Working together at toddler gym classes, some example exercises

Working together at toddler gym classes, some example exercises

Whereas toddlers and pre-schoolers still tend to be self-focused during play and gymnastics, and play more alongside than with each other, we see this changing in toddler age. Working together is increasingly common.


From about the age of four, children increasingly gravitate towards each other to play together. At this age, toddlers also develop more and more games in which they actually need someone else.  Climbing on that cupboard on your own is a lot less fun than together. Even with introductory games such as tag, it is of course much more fun and easier to play and work together.

Working together makes them realise that the child they are playing with also has wishes and feelings. In this blog we will give you an idea of how to set up a fun gymnastics lesson that puts cooperation first!


Working together as an introduction or ending your lessons.

Working together in leadership and closing happens naturally in many gymnastics lessons. Often we start and/or end with a game of tag, which requires quite some teamwork. Tips for a nice introduction or ending with a lot of interaction:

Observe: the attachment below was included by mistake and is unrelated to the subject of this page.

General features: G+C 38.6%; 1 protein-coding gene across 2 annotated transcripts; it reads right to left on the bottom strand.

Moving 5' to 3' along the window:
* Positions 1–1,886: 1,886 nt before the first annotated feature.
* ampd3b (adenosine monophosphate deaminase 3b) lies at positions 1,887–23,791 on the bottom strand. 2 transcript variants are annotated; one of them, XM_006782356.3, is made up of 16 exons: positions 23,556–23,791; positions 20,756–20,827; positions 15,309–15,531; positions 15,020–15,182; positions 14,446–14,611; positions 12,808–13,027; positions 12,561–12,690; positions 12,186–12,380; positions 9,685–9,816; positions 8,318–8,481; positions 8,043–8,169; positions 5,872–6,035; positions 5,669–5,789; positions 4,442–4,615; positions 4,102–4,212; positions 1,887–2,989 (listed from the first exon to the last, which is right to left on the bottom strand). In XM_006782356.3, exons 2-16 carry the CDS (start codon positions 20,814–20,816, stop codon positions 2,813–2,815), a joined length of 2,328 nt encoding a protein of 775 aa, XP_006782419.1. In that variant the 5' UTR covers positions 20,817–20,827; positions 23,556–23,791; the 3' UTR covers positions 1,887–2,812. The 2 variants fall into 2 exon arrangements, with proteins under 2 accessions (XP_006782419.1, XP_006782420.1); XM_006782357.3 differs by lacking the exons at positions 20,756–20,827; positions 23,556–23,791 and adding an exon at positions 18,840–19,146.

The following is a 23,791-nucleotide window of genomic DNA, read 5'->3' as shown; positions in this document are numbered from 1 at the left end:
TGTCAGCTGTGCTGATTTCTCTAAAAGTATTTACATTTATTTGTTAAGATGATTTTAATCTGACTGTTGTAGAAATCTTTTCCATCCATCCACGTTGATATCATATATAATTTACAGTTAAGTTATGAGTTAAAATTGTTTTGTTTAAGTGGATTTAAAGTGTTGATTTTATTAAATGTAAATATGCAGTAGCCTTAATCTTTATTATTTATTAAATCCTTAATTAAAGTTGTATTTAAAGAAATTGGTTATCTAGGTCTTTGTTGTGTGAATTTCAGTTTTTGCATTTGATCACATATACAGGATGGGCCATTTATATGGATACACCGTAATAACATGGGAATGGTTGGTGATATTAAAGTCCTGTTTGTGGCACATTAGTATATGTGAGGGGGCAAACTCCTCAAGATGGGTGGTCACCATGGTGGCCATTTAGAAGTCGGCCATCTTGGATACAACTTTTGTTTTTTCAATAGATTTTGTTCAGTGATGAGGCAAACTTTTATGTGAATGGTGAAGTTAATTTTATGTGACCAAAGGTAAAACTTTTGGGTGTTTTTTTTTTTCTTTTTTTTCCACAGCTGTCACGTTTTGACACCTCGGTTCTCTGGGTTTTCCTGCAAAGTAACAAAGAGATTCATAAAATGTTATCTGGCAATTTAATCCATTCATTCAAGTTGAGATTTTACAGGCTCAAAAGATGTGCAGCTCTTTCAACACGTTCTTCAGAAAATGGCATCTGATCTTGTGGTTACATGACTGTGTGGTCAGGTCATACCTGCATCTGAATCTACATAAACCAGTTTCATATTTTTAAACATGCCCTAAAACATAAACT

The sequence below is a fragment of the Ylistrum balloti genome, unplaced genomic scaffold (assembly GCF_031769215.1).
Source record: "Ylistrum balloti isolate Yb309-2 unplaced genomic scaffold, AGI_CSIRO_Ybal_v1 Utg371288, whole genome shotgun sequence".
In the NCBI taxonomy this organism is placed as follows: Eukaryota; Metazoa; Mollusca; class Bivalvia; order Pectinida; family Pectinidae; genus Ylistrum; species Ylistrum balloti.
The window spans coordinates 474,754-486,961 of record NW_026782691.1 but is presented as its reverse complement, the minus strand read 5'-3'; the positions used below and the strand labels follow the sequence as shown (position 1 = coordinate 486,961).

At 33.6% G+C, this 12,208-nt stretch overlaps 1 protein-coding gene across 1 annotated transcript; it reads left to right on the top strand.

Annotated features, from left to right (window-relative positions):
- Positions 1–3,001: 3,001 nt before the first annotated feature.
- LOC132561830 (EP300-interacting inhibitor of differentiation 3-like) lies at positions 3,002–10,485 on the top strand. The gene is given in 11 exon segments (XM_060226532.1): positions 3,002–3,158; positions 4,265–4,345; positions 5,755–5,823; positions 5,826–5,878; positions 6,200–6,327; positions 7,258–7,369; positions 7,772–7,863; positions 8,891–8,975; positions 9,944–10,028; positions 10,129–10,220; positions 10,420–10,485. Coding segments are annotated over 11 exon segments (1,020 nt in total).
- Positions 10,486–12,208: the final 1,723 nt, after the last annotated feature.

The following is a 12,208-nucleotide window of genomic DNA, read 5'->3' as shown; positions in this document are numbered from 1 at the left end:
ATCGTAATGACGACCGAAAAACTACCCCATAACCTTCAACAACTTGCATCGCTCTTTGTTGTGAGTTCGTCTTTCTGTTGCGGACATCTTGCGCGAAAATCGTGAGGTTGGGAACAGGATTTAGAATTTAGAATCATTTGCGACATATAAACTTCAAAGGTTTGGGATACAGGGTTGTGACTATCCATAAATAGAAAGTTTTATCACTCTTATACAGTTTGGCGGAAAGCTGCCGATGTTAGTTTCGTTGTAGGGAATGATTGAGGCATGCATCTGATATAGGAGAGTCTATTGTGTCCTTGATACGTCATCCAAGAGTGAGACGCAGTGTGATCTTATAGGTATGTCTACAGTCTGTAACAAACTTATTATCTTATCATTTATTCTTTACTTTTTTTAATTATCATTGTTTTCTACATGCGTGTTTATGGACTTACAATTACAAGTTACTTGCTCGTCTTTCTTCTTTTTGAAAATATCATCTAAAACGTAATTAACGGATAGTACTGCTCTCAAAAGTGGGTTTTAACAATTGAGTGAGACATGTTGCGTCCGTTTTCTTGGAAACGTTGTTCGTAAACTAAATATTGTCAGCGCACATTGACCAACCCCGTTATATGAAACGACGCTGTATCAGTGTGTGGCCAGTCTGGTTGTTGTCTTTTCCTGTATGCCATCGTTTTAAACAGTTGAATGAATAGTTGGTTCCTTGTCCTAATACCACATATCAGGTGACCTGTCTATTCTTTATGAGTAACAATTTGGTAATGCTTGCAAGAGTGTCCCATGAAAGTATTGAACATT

• Twin tag: when the ticker tags someone, they continue tagging hand in hand. When there are 4 children next to each other, they split into pairs again. Continue until everyone is tagged.
  • Chain tag: the same as twin tag, only the pendulum stays together. Continue until everyone has been tagged and a long chain of all the children has been formed.
  • Gate Tag: If you get tagged, you stand with your legs wide open. You can be freed by someone else crawling through your legs.
  • Relay races: often a fun way to end a lesson, where you work together as a group by encouraging and cheering each other on during the race.

Core lesson

It is also possible to create cooperation between the children in your core lesson.  Here are a few examples:

  • Work in pairs. Prepare a lesson in which they work in flow form. Make pairs beforehand and have them work through the course together. Depending on the equipment, you could have the pairs hold on to a ribbon, which they must not drop during the round.
  • Create groups during a game lesson, and let the children work together by giving points for certain tasks. The points are added up within the team. In this way the children will motivate and stimulate each other to do the assignment as well as possible.
  • Let children teach each other! Set up stations and let the children use their own creativity. At each station, each child in a group can think of a task to do on that station. The other children all do their own thing, before the next child comes up with something.

Tumbling together in the ropes


Throw over a ball in the toddler gym class



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